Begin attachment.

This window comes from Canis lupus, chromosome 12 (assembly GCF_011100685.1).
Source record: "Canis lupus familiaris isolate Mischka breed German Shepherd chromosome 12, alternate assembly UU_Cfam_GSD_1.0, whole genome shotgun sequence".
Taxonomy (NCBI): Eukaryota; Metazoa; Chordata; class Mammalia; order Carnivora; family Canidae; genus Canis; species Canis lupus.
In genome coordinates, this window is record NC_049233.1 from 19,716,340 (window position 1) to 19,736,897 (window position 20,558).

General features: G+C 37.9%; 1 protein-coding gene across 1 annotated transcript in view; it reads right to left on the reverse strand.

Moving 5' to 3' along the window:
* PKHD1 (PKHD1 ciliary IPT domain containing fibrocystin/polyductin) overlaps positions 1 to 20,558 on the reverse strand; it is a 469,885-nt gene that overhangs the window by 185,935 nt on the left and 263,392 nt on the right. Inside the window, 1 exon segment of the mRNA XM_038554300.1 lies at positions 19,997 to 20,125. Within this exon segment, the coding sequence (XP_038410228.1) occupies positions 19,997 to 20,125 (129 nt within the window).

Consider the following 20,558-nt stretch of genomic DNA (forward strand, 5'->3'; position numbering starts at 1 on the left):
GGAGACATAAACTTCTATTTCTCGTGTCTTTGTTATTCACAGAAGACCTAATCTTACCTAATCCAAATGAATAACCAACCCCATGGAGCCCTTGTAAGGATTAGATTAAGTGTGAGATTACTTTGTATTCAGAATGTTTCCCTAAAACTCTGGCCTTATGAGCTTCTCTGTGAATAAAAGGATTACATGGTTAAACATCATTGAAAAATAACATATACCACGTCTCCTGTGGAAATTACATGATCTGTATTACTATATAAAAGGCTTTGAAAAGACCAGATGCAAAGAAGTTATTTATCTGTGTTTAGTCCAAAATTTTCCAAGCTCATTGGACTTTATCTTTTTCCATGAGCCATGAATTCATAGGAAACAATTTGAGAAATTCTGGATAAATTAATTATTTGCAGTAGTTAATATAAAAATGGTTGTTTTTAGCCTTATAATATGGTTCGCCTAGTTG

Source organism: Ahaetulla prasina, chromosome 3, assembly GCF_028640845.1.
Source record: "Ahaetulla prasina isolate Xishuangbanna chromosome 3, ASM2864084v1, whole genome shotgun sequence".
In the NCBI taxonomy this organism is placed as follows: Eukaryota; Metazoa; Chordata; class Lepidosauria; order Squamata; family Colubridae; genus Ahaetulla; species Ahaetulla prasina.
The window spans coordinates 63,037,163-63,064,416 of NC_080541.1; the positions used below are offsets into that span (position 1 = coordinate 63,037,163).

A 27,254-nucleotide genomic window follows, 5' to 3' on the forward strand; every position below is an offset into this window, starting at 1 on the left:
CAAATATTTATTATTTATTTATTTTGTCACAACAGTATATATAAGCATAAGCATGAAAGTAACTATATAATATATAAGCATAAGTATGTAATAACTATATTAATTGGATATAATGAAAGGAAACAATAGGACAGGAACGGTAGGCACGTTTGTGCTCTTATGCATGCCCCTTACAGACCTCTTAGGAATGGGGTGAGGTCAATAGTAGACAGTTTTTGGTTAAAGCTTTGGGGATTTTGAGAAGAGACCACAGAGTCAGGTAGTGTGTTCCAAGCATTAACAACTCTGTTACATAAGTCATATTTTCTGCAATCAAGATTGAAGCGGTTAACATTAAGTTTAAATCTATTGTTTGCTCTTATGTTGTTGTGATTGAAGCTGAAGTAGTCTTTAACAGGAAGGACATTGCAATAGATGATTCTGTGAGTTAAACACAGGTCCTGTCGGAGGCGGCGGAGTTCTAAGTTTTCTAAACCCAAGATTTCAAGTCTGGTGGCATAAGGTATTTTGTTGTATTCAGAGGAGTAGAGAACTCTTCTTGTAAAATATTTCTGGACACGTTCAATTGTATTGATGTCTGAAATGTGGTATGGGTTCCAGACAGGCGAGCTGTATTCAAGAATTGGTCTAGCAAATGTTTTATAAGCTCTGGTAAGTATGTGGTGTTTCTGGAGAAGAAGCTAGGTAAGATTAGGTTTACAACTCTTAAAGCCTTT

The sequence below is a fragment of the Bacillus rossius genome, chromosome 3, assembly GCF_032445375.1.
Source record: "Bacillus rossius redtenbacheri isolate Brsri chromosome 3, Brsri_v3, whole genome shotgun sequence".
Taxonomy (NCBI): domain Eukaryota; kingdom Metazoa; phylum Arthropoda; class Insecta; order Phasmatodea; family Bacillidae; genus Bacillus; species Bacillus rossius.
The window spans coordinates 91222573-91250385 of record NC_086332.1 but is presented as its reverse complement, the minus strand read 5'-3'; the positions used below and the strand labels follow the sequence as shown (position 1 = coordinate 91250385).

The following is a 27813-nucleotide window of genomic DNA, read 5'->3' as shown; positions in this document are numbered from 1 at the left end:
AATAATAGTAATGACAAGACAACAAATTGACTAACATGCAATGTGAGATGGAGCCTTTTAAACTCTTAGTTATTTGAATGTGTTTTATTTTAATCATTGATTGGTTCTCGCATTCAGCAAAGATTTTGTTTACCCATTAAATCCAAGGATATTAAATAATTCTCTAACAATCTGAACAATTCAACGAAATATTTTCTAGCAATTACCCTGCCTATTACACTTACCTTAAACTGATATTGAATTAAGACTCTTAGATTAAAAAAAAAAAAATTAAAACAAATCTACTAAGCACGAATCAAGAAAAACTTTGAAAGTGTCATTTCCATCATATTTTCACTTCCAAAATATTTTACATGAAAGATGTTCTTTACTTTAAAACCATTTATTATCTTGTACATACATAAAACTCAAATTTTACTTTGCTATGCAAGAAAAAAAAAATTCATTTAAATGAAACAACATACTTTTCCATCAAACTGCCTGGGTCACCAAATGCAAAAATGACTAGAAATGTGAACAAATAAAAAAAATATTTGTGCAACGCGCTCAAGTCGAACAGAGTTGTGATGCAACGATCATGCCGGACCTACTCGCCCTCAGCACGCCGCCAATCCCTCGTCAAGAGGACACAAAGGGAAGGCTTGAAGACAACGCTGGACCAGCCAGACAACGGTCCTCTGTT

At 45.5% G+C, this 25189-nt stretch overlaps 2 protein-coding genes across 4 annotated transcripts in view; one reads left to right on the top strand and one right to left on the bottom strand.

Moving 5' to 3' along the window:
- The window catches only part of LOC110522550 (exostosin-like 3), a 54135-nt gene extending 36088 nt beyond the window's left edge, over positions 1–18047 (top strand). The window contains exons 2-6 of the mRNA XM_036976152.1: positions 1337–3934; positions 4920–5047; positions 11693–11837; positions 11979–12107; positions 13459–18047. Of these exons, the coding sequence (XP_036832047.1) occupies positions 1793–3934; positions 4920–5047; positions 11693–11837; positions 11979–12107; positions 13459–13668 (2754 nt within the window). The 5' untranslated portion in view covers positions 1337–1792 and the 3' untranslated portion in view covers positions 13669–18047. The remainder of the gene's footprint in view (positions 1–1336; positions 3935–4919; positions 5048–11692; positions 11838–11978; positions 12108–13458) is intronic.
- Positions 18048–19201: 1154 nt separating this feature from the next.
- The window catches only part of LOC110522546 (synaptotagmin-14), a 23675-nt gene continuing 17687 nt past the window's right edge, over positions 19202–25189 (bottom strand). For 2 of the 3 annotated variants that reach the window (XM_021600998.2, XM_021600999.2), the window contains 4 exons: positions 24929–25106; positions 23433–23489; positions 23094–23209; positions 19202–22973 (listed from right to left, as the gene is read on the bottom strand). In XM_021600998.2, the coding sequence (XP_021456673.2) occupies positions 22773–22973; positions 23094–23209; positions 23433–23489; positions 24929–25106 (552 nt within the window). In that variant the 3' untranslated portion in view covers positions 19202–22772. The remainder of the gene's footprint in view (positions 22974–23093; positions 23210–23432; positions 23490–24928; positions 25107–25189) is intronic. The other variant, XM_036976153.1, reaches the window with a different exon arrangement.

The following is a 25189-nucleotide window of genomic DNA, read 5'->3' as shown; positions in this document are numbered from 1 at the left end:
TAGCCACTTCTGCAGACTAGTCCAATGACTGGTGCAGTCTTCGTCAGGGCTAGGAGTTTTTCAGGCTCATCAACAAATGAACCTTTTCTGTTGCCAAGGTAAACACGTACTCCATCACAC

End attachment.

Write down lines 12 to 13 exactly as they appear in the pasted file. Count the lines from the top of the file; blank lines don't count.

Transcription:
In the NCBI taxonomy this organism is placed as follows: Eukaryota; Metazoa; Chordata; class Lepidosauria; order Squamata; family Colubridae; genus Ahaetulla; species Ahaetulla prasina.
The window spans coordinates 63,037,163-63,064,416 of NC_080541.1; the positions used below are offsets into that span (position 1 = coordinate 63,037,163).